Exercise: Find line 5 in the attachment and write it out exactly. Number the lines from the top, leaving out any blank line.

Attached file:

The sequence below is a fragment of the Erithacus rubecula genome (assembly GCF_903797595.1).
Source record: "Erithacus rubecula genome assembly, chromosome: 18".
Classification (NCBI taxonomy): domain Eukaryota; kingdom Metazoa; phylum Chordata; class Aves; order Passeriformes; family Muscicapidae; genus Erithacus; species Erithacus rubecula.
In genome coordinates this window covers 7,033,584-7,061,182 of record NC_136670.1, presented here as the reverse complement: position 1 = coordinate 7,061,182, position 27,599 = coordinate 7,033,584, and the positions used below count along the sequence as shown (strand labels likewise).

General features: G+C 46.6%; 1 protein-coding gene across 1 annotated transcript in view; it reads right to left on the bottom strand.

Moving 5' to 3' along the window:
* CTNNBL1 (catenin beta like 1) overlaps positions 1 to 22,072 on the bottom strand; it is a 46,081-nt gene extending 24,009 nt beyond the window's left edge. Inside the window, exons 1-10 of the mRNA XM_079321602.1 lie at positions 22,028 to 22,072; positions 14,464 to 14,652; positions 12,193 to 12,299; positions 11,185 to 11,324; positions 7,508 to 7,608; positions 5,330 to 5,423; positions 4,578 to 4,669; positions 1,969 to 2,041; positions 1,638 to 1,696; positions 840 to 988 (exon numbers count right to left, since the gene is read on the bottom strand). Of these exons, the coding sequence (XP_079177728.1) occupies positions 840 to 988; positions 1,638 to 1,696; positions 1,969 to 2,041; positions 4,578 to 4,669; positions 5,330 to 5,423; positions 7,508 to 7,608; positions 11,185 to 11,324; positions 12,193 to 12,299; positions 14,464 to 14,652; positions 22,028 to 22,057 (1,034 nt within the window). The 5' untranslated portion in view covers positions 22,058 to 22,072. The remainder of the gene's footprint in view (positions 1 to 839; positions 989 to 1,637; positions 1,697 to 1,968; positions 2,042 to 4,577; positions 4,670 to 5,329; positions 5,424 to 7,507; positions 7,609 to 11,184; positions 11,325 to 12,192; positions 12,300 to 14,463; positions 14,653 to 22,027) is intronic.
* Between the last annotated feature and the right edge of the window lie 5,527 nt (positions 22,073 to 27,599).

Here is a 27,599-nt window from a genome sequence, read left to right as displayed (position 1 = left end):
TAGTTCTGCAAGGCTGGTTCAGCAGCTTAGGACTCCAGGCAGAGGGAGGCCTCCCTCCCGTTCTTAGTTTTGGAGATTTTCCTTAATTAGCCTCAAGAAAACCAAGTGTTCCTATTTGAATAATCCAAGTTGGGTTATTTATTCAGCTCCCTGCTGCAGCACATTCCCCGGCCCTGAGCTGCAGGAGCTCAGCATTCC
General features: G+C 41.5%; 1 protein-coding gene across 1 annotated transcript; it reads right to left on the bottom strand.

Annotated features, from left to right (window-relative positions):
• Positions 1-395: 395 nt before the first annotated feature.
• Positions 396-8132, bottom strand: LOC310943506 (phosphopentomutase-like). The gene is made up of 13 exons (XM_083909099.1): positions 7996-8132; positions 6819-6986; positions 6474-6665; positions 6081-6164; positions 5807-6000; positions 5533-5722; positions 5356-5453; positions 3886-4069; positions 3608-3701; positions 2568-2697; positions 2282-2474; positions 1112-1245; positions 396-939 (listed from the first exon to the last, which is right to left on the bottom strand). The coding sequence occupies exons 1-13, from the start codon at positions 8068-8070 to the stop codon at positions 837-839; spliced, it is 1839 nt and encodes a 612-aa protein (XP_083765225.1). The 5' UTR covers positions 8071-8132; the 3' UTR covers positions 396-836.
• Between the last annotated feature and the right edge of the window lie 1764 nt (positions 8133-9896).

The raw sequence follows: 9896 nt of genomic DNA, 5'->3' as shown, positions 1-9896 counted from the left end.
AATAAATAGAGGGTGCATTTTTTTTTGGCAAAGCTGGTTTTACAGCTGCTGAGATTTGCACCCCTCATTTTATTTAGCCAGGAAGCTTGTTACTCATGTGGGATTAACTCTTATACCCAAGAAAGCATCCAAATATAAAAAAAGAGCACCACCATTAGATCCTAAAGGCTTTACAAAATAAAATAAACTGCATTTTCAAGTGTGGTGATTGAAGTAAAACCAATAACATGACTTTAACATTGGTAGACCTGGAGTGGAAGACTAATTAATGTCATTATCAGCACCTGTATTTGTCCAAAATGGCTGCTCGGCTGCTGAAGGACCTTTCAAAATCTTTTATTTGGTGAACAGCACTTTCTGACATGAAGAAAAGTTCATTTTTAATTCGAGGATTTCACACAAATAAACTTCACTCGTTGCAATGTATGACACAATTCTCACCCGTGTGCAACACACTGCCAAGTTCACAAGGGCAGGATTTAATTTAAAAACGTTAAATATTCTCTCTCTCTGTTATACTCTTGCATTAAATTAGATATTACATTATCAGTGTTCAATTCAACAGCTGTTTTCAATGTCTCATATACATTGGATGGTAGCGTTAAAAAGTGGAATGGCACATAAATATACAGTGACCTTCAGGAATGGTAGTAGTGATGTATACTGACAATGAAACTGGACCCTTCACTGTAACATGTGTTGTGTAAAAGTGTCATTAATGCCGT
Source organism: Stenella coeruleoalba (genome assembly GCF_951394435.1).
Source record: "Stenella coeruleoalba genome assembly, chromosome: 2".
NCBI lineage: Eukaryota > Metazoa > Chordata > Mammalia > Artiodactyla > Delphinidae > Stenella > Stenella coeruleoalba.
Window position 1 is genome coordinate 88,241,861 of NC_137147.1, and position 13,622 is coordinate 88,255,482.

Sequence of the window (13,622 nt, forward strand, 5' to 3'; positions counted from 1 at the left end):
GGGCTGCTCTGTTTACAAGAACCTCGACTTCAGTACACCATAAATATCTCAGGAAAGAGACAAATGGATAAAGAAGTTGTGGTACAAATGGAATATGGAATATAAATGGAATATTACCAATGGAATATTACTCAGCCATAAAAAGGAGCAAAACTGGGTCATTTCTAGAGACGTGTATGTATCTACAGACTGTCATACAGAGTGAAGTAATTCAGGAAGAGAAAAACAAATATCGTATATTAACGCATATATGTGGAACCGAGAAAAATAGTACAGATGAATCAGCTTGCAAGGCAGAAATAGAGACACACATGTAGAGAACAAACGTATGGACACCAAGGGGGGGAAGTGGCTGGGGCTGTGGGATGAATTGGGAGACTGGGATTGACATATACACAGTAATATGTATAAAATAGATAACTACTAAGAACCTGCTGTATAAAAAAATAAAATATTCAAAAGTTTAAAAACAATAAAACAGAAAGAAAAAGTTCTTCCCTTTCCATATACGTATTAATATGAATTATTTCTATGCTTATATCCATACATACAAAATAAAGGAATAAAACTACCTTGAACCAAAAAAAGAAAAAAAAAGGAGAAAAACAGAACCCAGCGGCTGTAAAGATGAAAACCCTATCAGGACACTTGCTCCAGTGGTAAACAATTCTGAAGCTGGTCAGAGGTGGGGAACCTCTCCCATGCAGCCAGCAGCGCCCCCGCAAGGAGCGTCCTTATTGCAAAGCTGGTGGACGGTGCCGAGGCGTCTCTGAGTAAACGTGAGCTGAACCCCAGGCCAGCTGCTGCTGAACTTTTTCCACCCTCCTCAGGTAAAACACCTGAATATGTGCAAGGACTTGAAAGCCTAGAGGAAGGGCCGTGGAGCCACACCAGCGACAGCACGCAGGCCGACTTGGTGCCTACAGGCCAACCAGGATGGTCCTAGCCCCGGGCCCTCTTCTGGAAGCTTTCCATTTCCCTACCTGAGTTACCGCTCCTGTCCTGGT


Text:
General features: G+C 46.6%; 1 protein-coding gene across 1 annotated transcript in view; it reads right to left on the bottom strand.